Many readers will already have picked up on my use of the words unborn child. Language is important in this debate. As Katie Hopkins comments about ‘cockroachimmigrants show, its very easy to dehumanise the ‘otherwith our language. The ‘womenin this debate are not distant or abstract. They are us. Daughters, sisters, wives, mothers, neighbours and friends, family and community. Its the same with unborn children. They are us. Just because a word like foetus is medically ‘approveddoes not mean it is always the best word to use – think spastic, retard, bastard and lunatic which were all once approved by the medical profession. I could correctly call my mother a female Homo Sapien and maybe its just me, but doesnt quite have the relational ring of ‘mum. Foetus is biologically correct, but a disingenuous differentiation from a born baby, as if it were another species instead of a stage of human development like baby, toddler or teenager, is deeply unhelpful. Phrases like ‘incompatible with lifemight be also be factually better reserved for a stone or piece of metal instead of a pre-born human being who already physically exists and is alive.

Life limiting disability and sexual crime

As stated we approach this issue seeking the life, dignity and wellbeing of women, unborn children and our community at large. We are not convinced that a disability or malformation present in an unborn child is reason enough to remove the dignity and protection of such tiny members of our family and race. Even those lives which challenge our deepest prejudices around disability and conceptions of humanity still hold the potential to be loved and even give new life. http://www.belfasttelegraph.co.uk/news/northern-ireland/my-newborn-baby-will-die-but-i-hope-it-can-save-others-30890819.html

Even in the horrendous circumstances of conception through sexual crime it's difficult to justify ending the life potential of a child for the crime of their biological father. The Rowan Centre does excellent work and it must be resourced to compassionately help women and their families in these nightmare situations. Victims are created everyday though violent crimes and our law does not allow the perpetrators' lives to be taken in the name of compassion or justice for the victim. We dare to believe that justice and healing and even the scandalous potential of a new life from a hateful act, perhaps through adoption can result in love and redemption.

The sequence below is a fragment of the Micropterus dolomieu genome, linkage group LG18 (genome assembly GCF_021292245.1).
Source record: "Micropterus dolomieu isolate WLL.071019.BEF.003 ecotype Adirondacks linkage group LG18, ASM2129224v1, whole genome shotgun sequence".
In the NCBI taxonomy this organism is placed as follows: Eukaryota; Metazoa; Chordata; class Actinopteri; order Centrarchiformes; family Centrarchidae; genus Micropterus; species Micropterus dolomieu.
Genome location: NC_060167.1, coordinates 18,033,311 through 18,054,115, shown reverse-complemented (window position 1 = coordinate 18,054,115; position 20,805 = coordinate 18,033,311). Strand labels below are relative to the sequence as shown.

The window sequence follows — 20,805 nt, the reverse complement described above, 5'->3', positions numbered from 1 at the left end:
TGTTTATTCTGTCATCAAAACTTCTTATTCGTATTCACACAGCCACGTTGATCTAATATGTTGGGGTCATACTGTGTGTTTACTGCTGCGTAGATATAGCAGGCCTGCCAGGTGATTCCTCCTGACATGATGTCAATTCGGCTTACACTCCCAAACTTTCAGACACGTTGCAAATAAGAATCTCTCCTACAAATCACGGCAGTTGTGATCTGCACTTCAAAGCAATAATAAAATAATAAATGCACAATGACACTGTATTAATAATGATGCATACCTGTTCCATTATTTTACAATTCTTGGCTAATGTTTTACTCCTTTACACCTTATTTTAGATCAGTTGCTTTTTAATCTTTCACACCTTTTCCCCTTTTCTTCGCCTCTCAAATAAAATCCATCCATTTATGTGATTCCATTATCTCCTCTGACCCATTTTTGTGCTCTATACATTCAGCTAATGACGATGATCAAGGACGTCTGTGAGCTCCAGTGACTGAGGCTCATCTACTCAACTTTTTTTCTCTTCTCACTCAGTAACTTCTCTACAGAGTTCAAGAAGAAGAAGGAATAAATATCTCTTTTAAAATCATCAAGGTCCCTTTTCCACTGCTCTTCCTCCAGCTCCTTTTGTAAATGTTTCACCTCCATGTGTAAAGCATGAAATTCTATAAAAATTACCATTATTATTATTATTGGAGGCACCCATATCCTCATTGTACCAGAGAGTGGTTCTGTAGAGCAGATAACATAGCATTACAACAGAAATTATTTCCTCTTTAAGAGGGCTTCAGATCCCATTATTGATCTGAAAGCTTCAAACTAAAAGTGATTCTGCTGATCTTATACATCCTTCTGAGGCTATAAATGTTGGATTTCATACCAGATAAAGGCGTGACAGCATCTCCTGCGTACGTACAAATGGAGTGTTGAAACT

As radical as it sounds we simply dare to believe that the death of an unborn child is not the answer in a pregnancy crisis where the woman's life is not in danger.

Care and support

When our friends or family are violated, abused, hurting or grieving we stand in solidarity beside them. When a relative is severely disabled or dying we care for them and give them the dignity they deserve as a family member. And so this shapes our response in a pregnancy crisis to both woman and unborn child. The argument that abortion is the only compassionate response in such circumstances is simply not true. Women must be offered better care from the moment a pregnancy crisis is identified. A pathway of care should be offered to each woman and tailored to her specific needs and within the existing law in Northern Ireland. In the case of ‘fatal-foetal abnormalitywe want to see a comprehensive system of perinatal hospice care. Mother and family are guided through grief for their terminally ill unborn child and the baby is cared for until it's life ends naturally. We believe that a common ground focus on better support for women and unborn children in a pregnancy crisis provides space for new conversations.

Finally there are obviously theological reasons for our position. Formative beliefs about the universal beginnings, endings and purpose of life here on earth obviously shape the value we ascribe to life on a micro-scale. We do not hide these beliefs and freely accept that many will reject them. Whatever your values we hope you see here a flourishing narrative which moves from death to life, pain to healing, despair to hope - for the wellbeing of individuals and our community for generations to come.